So how Christianity contends this idea, I can't speak for any other religion, is that the Bible is clear that we are going to screw up and not be perfect. AS Christians or not, we are not going to do everything right. Culture will influence us, we will slip up, etc. US culture and many other western cultures, we see looting in times of peril. Culturally, we are all about us and we make decisions as such. We don't actively as a culture seek to control the world (yet), but we get a lot of other stuff wrong. Japan and their culture on the other hand is more "us" focused, looting in these times hurts the collective so it isn't accepted by them. But as a collective when they wanted to control the world, or a large part, they bonded together and did something we consider terrible.

I think the culture has been a bigger influence tha "religion" because (1) we are going to make mistakes, all of us (2) we mimick what we know. Since culture is much more influencial in our lives than religion (by practice, the vast majority is that case) then the tough calls are going to be decided by culture rather than religion. I don't see any explination that explains this other than this... I've tried looking, I get nothing.

I contend that, take that 10% of "full time" Christians and you get a different reaction than the 40% that would be Christian by name only as a group reaction. Same thing with something like Buddist, take people who devote to that religion intently daily and those who just say they believe but don't do anything, you will get a much different (better?) reaction than those who don't. On the flipside, you get a much different one from "extremest" Muslims than Muslims by name only, but that might be such a positive difference ;)

We are influenced by what we focus on, for MOST humans, religion is a by name only deal so it isn't going to influence us when the gun is to our head. It is just the way we are, no getting around it. We can be influenced by something other than culture if we focus on it, for the good or the bad. I think taking isolated incidents as "proof" means we all are just going to note the ones that help our "cause" more instead of getting it all in context. I know I'm guilty of it, but I'm willing to look at it from a wider view.

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March 16th, 2011, 10:48 am
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Post Re: How Japan's religions confront tragedy
Here is an example of cultural differences showing:

http://www.cbsnews.com/stories/2011/03/ ... 3554.shtml

50 people likely to die if/when the nuclear reactor goes. They'll stay till the end to try and stop this mess.

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March 16th, 2011, 12:09 pm
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Post Re: How Japan's religions confront tragedy
Good on ya, workers and thank you! You represent a dying breed and are a credit to your Country, Family, Friends, etc. I salute you all!

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March 16th, 2011, 2:16 pm
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Post Re: How Japan's religions confront tragedy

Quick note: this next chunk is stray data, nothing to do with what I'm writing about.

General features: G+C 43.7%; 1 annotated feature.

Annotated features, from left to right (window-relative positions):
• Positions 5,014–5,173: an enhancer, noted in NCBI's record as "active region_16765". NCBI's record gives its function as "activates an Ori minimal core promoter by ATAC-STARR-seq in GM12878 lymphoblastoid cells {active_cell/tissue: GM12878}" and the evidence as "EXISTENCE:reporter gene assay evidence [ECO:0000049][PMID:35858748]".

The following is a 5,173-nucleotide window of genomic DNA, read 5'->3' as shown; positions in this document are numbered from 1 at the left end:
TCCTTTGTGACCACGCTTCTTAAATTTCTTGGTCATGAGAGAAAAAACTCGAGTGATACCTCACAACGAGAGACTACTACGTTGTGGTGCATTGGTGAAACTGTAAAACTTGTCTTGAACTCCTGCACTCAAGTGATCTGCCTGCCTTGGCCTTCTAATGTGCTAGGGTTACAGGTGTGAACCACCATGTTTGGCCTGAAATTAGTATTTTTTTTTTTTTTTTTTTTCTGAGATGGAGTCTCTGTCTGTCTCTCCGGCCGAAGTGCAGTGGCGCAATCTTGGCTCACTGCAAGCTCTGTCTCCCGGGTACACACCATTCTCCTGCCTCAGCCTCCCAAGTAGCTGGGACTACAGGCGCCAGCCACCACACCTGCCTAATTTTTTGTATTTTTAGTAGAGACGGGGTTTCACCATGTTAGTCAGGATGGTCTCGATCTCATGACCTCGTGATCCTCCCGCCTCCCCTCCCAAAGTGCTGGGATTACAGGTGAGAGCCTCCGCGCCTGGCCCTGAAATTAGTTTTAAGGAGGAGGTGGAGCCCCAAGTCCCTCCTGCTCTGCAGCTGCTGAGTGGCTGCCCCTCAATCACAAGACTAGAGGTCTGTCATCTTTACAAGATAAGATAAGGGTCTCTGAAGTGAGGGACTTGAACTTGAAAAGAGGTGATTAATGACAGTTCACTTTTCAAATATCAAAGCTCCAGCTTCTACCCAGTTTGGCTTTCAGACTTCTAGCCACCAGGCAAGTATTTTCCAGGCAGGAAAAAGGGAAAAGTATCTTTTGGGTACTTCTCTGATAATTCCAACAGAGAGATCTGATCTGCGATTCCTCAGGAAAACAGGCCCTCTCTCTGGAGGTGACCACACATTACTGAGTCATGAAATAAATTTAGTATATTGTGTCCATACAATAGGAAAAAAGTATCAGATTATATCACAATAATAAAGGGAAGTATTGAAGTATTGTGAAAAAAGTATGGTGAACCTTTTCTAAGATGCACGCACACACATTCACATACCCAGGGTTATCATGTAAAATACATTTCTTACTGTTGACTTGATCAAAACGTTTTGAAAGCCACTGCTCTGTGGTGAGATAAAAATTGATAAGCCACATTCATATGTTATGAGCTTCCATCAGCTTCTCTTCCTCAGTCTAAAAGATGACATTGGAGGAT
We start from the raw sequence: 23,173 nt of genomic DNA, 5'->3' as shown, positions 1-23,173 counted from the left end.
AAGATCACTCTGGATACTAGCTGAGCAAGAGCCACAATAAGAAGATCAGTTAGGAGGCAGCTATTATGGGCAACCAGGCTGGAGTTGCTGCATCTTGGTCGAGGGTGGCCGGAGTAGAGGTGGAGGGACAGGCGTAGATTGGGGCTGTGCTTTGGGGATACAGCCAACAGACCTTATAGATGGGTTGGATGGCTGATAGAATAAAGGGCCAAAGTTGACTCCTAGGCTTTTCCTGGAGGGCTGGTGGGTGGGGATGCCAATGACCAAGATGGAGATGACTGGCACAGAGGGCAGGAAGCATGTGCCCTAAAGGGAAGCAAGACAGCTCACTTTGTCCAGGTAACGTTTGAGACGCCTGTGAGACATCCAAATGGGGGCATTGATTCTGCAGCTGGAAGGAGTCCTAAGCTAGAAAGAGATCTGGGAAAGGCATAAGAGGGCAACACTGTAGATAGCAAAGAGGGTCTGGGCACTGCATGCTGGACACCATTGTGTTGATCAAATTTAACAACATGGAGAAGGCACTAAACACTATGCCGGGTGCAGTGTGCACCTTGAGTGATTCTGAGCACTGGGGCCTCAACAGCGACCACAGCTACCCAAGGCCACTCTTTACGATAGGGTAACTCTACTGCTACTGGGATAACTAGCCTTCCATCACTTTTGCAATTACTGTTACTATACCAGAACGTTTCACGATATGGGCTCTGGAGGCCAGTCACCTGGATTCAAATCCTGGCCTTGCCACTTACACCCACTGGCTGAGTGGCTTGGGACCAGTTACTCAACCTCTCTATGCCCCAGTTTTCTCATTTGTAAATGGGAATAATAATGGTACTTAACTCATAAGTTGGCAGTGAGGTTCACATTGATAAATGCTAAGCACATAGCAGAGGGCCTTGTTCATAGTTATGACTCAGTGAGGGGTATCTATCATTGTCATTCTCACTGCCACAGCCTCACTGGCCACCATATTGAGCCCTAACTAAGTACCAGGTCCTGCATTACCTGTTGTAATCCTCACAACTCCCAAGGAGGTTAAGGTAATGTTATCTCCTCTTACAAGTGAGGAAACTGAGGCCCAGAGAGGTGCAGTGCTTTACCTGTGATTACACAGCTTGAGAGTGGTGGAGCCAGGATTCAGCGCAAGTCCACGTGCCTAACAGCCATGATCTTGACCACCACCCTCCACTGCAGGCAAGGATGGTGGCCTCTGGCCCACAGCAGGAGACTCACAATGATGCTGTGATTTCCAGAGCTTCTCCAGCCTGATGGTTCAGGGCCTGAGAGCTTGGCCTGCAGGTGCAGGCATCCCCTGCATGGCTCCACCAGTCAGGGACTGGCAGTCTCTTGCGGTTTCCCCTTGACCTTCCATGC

It is a dying breed for sure, I bet it would be harder to find 50 people to do that in the US IMO. They have much different approach to what each persons role is. We focus on personal freedoms so much everyone thinks they are out to get theirs and that is it. Much different culture and this is certainly a very commendable aspect of it.

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March 16th, 2011, 2:54 pm
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Post Re: How Japan's religions confront tragedy
steensn wrote:
It is a dying breed for sure, I bet it would be harder to find 50 people to do that in the US IMO. They have much different approach to what each persons role is. We focus on personal freedoms so much everyone thinks they are out to get theirs and that is it. Much different culture and this is certainly a very commendable aspect of it.

Sad, but true. Though I would be willing to bet I could find more than 50 (or even the 180 being talked about now) that would do the same as these Japanese workers, but they're all in the military....just a different mind set.

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March 16th, 2011, 4:07 pm
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Post Re: How Japan's religions confront tragedy
Yeah, probably could find them... but it would be much more difficult which we can agree I bet.

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March 16th, 2011, 4:11 pm
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Post Re: How Japan's religions confront tragedy
steensn wrote:
It is a dying breed for sure, I bet it would be harder to find 50 people to do that in the US IMO. They have much different approach to what each persons role is. We focus on personal freedoms so much everyone thinks they are out to get theirs and that is it. Much different culture and this is certainly a very commendable aspect of it.


I either read an article or heard it on the news, but there are people trained at each of reactors here in the states to respond to the same type of disaster. The discussion indicated that these people would risk their lives just as fireman, police officers or a special forces trained person would.